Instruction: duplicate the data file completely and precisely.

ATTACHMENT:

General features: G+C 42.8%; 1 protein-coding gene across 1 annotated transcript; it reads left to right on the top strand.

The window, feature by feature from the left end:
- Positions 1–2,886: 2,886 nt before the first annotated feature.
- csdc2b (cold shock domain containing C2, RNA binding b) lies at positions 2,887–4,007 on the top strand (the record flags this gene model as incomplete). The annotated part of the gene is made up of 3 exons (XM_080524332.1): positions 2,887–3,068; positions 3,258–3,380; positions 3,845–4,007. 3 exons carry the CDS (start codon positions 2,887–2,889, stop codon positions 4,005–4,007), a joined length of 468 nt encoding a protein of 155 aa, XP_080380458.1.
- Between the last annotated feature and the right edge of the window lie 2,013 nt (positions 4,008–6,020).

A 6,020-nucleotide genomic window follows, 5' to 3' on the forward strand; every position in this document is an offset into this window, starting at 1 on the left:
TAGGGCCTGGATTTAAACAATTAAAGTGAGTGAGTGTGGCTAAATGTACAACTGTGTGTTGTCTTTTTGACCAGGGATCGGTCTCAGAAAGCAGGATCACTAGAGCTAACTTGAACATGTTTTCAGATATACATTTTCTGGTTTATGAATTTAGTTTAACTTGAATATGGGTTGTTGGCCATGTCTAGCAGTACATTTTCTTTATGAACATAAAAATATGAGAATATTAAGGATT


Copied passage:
General features: G+C 42.8%; 1 protein-coding gene across 1 annotated transcript; it reads left to right on the top strand.

The window, feature by feature from the left end:
- Positions 1–2,886: 2,886 nt before the first annotated feature.
- csdc2b (cold shock domain containing C2, RNA binding b) lies at positions 2,887–4,007 on the top strand (the record flags this gene model as incomplete). The annotated part of the gene is made up of 3 exons (XM_080524332.1): positions 2,887–3,068; positions 3,258–3,380; positions 3,845–4,007. 3 exons carry the CDS (start codon positions 2,887–2,889, stop codon positions 4,005–4,007), a joined length of 468 nt encoding a protein of 155 aa, XP_080380458.1.
- Between the last annotated feature and the right edge of the window lie 2,013 nt (positions 4,008–6,020).

A 6,020-nucleotide genomic window follows, 5' to 3' on the forward strand; every position in this document is an offset into this window, starting at 1 on the left:
TAGGGCCTGGATTTAAACAATTAAAGTGAGTGAGTGTGGCTAAATGTACAACTGTGTGTTGTCTTTTTGACCAGGGATCGGTCTCAGAAAGCAGGATCACTAGAGCTAACTTGAACATGTTTTCAGATATACATTTTCTGGTTTATGAATTTAGTTTAACTTGAATATGGGTTGTTGGCCATGTCTAGCAGTACATTTTCTTTATGAACATAAAAATATGAGAATATTAAGGATT